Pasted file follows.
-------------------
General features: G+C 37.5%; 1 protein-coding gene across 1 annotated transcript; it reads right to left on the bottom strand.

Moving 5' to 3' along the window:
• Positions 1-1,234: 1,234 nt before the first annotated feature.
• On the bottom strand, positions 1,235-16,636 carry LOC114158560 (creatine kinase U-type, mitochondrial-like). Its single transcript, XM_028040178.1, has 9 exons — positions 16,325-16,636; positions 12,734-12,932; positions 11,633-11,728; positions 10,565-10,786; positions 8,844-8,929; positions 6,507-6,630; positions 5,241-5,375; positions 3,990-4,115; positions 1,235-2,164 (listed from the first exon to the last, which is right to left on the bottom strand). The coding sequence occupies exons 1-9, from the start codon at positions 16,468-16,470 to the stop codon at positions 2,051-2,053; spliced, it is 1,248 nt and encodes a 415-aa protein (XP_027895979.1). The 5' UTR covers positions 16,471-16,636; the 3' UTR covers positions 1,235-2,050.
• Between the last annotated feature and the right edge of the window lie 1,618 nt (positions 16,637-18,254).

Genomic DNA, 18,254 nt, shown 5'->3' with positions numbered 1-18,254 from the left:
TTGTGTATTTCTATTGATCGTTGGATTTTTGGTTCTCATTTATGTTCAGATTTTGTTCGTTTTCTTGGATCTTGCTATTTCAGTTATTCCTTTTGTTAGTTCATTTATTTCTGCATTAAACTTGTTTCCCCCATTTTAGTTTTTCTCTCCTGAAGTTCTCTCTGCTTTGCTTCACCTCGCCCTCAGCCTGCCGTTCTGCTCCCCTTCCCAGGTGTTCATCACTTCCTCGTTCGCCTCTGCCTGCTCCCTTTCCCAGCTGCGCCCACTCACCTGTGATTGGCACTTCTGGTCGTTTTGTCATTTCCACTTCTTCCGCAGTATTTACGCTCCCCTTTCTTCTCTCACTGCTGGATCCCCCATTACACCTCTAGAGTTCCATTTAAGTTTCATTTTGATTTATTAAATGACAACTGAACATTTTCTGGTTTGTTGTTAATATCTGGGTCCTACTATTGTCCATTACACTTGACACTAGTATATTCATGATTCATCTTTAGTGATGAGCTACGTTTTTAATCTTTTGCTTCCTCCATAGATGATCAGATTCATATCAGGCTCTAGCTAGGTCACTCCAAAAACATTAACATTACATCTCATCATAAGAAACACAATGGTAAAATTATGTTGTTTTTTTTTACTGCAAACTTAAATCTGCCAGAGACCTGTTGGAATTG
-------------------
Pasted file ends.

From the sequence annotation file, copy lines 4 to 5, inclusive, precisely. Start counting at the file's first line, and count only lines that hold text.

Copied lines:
• On the bottom strand, positions 1,235-16,636 carry LOC114158560 (creatine kinase U-type, mitochondrial-like). Its single transcript, XM_028040178.1, has 9 exons — positions 16,325-16,636; positions 12,734-12,932; positions 11,633-11,728; positions 10,565-10,786; positions 8,844-8,929; positions 6,507-6,630; positions 5,241-5,375; positions 3,990-4,115; positions 1,235-2,164 (listed from the first exon to the last, which is right to left on the bottom strand). The coding sequence occupies exons 1-9, from the start codon at positions 16,468-16,470 to the stop codon at positions 2,051-2,053; spliced, it is 1,248 nt and encodes a 415-aa protein (XP_027895979.1). The 5' UTR covers positions 16,471-16,636; the 3' UTR covers positions 1,235-2,050.
• Between the last annotated feature and the right edge of the window lie 1,618 nt (positions 16,637-18,254).